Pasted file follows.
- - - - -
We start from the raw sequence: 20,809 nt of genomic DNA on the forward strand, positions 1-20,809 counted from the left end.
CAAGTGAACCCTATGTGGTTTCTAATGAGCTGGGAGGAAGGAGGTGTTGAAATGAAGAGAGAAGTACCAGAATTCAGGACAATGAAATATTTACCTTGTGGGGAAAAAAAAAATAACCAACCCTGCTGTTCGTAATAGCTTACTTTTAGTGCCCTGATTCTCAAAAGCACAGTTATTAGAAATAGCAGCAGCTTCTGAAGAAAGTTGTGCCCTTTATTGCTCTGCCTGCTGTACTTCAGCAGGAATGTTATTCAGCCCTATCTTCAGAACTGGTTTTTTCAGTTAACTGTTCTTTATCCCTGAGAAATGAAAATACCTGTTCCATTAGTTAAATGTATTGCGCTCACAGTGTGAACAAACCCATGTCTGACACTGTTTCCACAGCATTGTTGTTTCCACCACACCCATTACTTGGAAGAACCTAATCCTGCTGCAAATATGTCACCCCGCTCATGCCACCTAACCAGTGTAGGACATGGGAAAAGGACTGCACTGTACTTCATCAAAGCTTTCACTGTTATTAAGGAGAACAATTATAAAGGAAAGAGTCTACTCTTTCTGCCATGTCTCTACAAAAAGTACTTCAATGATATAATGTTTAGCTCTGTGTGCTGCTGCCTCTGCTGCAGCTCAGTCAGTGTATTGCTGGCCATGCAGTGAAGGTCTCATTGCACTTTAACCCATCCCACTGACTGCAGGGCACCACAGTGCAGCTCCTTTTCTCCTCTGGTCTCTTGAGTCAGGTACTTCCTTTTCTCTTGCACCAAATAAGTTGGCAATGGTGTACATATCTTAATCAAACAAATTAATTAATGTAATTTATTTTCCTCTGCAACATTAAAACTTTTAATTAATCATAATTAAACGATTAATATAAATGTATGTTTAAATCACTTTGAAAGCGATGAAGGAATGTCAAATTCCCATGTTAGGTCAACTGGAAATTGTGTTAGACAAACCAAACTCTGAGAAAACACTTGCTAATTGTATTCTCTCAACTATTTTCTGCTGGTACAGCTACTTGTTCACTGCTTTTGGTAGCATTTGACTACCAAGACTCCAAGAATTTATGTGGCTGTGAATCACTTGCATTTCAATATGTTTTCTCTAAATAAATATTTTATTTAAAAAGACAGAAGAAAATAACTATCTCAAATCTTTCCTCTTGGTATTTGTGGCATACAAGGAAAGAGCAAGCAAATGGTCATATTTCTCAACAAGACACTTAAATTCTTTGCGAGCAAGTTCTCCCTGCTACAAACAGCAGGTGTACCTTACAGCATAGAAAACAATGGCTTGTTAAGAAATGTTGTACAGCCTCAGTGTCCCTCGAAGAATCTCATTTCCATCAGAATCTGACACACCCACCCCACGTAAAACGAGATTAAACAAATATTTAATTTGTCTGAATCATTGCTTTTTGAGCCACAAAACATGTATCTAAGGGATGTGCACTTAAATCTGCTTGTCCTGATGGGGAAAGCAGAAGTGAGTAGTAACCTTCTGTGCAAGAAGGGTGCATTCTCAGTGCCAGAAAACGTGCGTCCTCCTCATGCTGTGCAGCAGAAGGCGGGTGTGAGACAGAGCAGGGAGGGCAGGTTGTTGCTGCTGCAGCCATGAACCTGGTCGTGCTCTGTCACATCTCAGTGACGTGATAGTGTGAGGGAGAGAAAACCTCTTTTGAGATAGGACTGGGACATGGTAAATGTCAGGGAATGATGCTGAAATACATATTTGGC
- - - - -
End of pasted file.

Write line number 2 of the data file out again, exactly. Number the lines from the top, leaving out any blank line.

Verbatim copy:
CAAGTGAACCCTATGTGGTTTCTAATGAGCTGGGAGGAAGGAGGTGTTGAAATGAAGAGAGAAGTACCAGAATTCAGGACAATGAAATATTTACCTTGTGGGGAAAAAAAAAATAACCAACCCTGCTGTTCGTAATAGCTTACTTTTAGTGCCCTGATTCTCAAAAGCACAGTTATTAGAAATAGCAGCAGCTTCTGAAGAAAGTTGTGCCCTTTATTGCTCTGCCTGCTGTACTTCAGCAGGAATGTTATTCAGCCCTATCTTCAGAACTGGTTTTTTCAGTTAACTGTTCTTTATCCCTGAGAAATGAAAATACCTGTTCCATTAGTTAAATGTATTGCGCTCACAGTGTGAACAAACCCATGTCTGACACTGTTTCCACAGCATTGTTGTTTCCACCACACCCATTACTTGGAAGAACCTAATCCTGCTGCAAATATGTCACCCCGCTCATGCCACCTAACCAGTGTAGGACATGGGAAAAGGACTGCACTGTACTTCATCAAAGCTTTCACTGTTATTAAGGAGAACAATTATAAAGGAAAGAGTCTACTCTTTCTGCCATGTCTCTACAAAAAGTACTTCAATGATATAATGTTTAGCTCTGTGTGCTGCTGCCTCTGCTGCAGCTCAGTCAGTGTATTGCTGGCCATGCAGTGAAGGTCTCATTGCACTTTAACCCATCCCACTGACTGCAGGGCACCACAGTGCAGCTCCTTTTCTCCTCTGGTCTCTTGAGTCAGGTACTTCCTTTTCTCTTGCACCAAATAAGTTGGCAATGGTGTACATATCTTAATCAAACAAATTAATTAATGTAATTTATTTTCCTCTGCAACATTAAAACTTTTAATTAATCATAATTAAACGATTAATATAAATGTATGTTTAAATCACTTTGAAAGCGATGAAGGAATGTCAAATTCCCATGTTAGGTCAACTGGAAATTGTGTTAGACAAACCAAACTCTGAGAAAACACTTGCTAATTGTATTCTCTCAACTATTTTCTGCTGGTACAGCTACTTGTTCACTGCTTTTGGTAGCATTTGACTACCAAGACTCCAAGAATTTATGTGGCTGTGAATCACTTGCATTTCAATATGTTTTCTCTAAATAAATATTTTATTTAAAAAGACAGAAGAAAATAACTATCTCAAATCTTTCCTCTTGGTATTTGTGGCATACAAGGAAAGAGCAAGCAAATGGTCATATTTCTCAACAAGACACTTAAATTCTTTGCGAGCAAGTTCTCCCTGCTACAAACAGCAGGTGTACCTTACAGCATAGAAAACAATGGCTTGTTAAGAAATGTTGTACAGCCTCAGTGTCCCTCGAAGAATCTCATTTCCATCAGAATCTGACACACCCACCCCACGTAAAACGAGATTAAACAAATATTTAATTTGTCTGAATCATTGCTTTTTGAGCCACAAAACATGTATCTAAGGGATGTGCACTTAAATCTGCTTGTCCTGATGGGGAAAGCAGAAGTGAGTAGTAACCTTCTGTGCAAGAAGGGTGCATTCTCAGTGCCAGAAAACGTGCGTCCTCCTCATGCTGTGCAGCAGAAGGCGGGTGTGAGACAGAGCAGGGAGGGCAGGTTGTTGCTGCTGCAGCCATGAACCTGGTCGTGCTCTGTCACATCTCAGTGACGTGATAGTGTGAGGGAGAGAAAACCTCTTTTGAGATAGGACTGGGACATGGTAAATGTCAGGGAATGATGCTGAAATACATATTTGGC